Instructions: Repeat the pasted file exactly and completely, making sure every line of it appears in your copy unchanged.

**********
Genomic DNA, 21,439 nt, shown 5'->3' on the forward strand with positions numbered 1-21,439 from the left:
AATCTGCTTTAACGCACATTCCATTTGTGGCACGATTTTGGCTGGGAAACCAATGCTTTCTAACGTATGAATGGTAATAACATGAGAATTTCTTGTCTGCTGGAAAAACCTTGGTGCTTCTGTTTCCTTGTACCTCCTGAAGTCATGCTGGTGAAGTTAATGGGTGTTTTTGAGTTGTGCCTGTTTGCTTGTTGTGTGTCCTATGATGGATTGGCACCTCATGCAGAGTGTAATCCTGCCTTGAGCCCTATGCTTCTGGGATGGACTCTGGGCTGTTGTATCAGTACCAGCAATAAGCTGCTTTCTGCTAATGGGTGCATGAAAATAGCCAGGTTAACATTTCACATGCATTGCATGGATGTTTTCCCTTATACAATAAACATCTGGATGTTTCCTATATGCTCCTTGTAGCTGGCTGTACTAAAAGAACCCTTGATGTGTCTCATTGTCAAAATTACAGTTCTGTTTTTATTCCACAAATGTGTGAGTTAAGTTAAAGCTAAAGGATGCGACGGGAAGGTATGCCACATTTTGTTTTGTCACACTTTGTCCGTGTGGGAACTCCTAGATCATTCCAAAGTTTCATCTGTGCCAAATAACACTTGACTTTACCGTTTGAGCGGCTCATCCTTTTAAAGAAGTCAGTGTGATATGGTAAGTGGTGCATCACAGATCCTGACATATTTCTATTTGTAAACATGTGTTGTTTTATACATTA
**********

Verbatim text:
Genomic DNA, 21,439 nt, shown 5'->3' on the forward strand with positions numbered 1-21,439 from the left:
AATCTGCTTTAACGCACATTCCATTTGTGGCACGATTTTGGCTGGGAAACCAATGCTTTCTAACGTATGAATGGTAATAACATGAGAATTTCTTGTCTGCTGGAAAAACCTTGGTGCTTCTGTTTCCTTGTACCTCCTGAAGTCATGCTGGTGAAGTTAATGGGTGTTTTTGAGTTGTGCCTGTTTGCTTGTTGTGTGTCCTATGATGGATTGGCACCTCATGCAGAGTGTAATCCTGCCTTGAGCCCTATGCTTCTGGGATGGACTCTGGGCTGTTGTATCAGTACCAGCAATAAGCTGCTTTCTGCTAATGGGTGCATGAAAATAGCCAGGTTAACATTTCACATGCATTGCATGGATGTTTTCCCTTATACAATAAACATCTGGATGTTTCCTATATGCTCCTTGTAGCTGGCTGTACTAAAAGAACCCTTGATGTGTCTCATTGTCAAAATTACAGTTCTGTTTTTATTCCACAAATGTGTGAGTTAAGTTAAAGCTAAAGGATGCGACGGGAAGGTATGCCACATTTTGTTTTGTCACACTTTGTCCGTGTGGGAACTCCTAGATCATTCCAAAGTTTCATCTGTGCCAAATAACACTTGACTTTACCGTTTGAGCGGCTCATCCTTTTAAAGAAGTCAGTGTGATATGGTAAGTGGTGCATCACAGATCCTGACATATTTCTATTTGTAAACATGTGTTGTTTTATACATTA